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blog: Don Marti

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Attribution and consent

26 January 2020

(update 8 Apr 2020: added numbers to levels.)

Attribution, so hot right now. some background: WTF is multi-touch attribution?, Confessions of a former agency exec on attribution scamming. Big unresolved questions on how the post-creepy web ad business will handle the measurement of ad effectiveness when third-party cookies are absent, and fingerprinting is a game of Whac-A-Mole with all the browser powerhouses busy whacking and only the small fry of the Lumascape still busy mole-feeding.

Building better systems for ad placement and attribution will depend on a solid chain of consent from web activity to action. No attribution tracking is going to work if consent is missing or sketchy on any link in the chain, because browsers, competing to implement people's preferences on how their data is used, will drop attribution data on the floor if it doesn't have solid "provenance" in the form of good enough consent.

Of course, most of the stuff covered in a "consent" dialog isn't really consent. IMHO there is consent that's meaningful enough for a browser or other software to pay attention to, and fake consent where the best way to implement the user's intent is either to rewrite the consent bits, or to block tracking. Consent is hard to define.

Levels of consent, best to worst.

  • 5: philosophical ideal of consent. Philosophers are still working on this, so no need to implement in software yet.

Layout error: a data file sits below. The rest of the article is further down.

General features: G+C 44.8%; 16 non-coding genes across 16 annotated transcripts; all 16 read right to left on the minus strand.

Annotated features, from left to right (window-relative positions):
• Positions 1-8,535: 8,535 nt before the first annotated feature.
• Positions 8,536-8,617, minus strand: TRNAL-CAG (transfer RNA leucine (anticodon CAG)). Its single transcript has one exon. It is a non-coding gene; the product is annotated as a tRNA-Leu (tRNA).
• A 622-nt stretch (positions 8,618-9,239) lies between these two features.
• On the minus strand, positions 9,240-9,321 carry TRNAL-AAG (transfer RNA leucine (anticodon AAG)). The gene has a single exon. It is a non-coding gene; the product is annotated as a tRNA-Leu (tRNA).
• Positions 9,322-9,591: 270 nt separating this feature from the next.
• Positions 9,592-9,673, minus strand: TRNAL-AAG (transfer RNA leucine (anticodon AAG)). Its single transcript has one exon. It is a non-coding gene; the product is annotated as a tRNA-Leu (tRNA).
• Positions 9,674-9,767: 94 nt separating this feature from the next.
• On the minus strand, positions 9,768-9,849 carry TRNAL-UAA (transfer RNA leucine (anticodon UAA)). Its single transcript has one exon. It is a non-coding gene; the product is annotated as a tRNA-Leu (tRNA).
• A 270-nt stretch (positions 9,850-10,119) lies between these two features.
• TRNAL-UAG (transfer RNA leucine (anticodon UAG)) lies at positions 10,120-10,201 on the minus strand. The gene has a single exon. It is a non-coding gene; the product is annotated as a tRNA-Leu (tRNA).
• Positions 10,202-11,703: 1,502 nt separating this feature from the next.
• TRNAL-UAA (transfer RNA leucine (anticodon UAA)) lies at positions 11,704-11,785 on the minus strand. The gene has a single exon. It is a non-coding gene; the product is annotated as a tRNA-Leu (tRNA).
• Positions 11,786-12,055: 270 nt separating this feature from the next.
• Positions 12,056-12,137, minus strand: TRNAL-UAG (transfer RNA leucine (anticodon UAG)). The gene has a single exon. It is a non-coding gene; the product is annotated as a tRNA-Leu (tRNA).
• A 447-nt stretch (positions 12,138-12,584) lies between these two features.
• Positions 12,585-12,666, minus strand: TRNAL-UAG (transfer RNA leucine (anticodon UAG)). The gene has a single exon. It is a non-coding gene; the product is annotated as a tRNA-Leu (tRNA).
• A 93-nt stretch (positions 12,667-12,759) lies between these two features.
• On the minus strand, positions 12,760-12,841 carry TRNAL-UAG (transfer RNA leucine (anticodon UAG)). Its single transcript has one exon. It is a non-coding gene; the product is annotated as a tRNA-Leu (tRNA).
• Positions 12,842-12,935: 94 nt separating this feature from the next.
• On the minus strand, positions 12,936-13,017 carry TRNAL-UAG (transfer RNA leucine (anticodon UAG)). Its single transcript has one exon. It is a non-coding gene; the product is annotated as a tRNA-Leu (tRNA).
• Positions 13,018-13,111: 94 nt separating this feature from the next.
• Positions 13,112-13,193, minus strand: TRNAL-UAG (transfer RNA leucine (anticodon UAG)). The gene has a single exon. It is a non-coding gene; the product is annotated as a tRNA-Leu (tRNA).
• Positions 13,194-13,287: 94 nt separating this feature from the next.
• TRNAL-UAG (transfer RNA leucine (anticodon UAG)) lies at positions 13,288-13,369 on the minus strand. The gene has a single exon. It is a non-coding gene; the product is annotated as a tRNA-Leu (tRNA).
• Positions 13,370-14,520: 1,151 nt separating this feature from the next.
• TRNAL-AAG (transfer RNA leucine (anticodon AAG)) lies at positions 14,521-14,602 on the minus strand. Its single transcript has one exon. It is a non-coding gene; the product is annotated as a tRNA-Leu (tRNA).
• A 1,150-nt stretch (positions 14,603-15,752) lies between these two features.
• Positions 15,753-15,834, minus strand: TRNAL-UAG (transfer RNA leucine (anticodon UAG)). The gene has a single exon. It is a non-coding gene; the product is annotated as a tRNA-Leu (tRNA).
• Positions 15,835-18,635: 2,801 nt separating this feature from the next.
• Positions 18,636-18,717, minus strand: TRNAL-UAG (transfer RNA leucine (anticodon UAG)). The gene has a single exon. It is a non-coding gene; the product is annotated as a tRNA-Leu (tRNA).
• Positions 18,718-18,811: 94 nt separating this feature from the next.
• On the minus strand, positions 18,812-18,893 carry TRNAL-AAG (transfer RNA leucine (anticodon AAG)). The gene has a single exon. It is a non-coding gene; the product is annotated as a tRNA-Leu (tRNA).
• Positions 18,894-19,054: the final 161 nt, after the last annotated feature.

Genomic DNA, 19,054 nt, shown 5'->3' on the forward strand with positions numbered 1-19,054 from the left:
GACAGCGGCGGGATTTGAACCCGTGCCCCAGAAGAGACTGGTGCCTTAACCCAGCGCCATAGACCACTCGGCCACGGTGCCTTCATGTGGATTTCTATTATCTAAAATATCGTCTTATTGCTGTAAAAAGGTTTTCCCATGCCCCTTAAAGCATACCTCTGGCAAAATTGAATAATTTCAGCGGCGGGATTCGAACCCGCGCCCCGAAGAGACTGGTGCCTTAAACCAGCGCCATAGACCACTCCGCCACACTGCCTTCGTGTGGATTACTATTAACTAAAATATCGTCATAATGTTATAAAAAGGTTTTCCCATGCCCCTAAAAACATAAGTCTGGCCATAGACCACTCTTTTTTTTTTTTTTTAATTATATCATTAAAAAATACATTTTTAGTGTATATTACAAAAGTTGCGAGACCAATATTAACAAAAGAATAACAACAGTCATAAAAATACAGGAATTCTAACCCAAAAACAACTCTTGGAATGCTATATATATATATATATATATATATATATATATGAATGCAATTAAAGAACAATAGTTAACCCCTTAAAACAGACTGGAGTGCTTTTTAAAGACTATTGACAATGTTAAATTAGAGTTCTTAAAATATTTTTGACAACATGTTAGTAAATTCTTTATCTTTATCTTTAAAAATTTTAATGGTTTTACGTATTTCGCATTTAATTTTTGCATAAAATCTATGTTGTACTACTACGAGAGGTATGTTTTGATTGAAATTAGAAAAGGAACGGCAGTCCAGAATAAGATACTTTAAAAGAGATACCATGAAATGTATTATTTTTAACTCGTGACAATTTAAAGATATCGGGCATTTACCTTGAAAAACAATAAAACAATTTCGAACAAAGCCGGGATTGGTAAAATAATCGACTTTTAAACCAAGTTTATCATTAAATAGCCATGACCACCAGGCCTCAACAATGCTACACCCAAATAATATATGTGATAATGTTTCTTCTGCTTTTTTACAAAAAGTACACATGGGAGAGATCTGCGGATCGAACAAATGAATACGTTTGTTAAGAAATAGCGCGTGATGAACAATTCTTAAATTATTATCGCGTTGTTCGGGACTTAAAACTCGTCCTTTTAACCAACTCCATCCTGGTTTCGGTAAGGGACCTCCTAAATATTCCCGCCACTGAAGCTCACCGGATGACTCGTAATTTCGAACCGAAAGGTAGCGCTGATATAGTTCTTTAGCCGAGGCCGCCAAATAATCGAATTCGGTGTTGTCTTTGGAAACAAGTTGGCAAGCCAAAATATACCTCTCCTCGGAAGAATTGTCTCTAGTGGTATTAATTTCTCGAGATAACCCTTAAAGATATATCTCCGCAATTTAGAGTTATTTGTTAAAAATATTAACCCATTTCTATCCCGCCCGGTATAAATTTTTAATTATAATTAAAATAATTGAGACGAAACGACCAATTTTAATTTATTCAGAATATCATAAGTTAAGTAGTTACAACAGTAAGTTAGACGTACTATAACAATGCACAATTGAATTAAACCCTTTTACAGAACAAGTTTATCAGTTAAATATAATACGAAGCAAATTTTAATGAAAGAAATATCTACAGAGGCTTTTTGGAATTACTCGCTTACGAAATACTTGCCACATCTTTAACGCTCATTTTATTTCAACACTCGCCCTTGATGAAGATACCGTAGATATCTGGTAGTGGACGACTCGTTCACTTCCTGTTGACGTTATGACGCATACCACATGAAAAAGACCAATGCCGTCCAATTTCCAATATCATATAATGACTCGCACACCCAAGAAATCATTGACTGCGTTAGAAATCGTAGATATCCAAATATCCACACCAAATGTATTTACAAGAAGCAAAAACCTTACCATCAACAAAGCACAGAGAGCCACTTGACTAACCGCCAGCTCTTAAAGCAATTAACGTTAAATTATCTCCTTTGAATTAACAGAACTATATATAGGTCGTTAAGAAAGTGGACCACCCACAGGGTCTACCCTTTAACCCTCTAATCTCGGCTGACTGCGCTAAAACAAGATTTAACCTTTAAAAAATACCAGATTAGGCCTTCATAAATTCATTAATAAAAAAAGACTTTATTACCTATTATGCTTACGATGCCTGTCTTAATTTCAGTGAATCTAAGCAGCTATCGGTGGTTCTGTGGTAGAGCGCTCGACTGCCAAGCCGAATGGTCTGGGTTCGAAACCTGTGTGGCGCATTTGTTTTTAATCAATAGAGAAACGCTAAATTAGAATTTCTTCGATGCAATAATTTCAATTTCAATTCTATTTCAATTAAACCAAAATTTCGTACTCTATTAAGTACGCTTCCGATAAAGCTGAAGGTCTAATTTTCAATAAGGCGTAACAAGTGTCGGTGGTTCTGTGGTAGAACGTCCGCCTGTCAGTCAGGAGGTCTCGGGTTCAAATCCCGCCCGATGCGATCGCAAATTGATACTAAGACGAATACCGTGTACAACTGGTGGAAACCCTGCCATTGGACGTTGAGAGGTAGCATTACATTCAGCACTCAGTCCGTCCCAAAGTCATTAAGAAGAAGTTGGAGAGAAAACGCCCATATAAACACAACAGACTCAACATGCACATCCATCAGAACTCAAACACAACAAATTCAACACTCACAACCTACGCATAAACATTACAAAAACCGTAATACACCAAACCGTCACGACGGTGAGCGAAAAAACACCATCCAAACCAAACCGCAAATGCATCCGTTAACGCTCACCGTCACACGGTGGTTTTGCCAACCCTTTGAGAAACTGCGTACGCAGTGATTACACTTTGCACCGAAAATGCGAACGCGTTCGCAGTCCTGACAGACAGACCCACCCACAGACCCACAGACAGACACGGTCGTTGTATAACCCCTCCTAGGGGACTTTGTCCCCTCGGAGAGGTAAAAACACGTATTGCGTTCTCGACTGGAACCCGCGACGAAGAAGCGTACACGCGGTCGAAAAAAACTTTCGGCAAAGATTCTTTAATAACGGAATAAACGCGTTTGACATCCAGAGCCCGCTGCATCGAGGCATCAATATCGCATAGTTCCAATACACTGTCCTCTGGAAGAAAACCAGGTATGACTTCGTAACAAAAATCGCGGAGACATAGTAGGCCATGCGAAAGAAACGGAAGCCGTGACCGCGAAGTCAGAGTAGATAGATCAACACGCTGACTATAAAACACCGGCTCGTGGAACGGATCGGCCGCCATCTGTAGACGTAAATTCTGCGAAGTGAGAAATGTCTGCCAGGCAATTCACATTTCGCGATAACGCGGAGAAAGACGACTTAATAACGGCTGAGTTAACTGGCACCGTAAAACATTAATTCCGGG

• 4: informed consent that's good enough to get you signed up as a human subject for university-run research. Institutional Review Board approval, so software should respect, because Science!

  • 3: consent as part of an understandable transaction (You have consent to use my address to ship me the package I ordered). This is kind of like the spawn of consent and legitimate interest. Software must implement this kind of consent, or people won't be able to order stuff or log in or anything, and they will rage-quit the software that's stopping them.

  • 2: consent implied as part of a transaction such as a registration wall with an email address, or SSO with a clearly labeled button. This level is where the action is. Can user research show that expectations on both sides are compatible? If so, this is a win! Opportunity for software to help users by doing this right, and a big opportunity for sites that people choose to trust. The Site Engagement Service in Chromium is likely to be increasingly important here, along with related metrics for how much the a user probably trusts a site,

  • 1: consent buried in the fine print or in dark UX patterns is clearly not good enough, and worth the effort for software to block data transfer even in the presence of "consent." Blocking bogus consent, and telling it apart from consent that's just good enough not to block, is going to be a user research win, just like blocking other creepy stuff.

  • 0: consent fraud is common, just more stuff to filter or block.

Attribution schemes will work as long as everyone who touches attribution data also has consent, which implies a bigger role for publishers in the audience data market.

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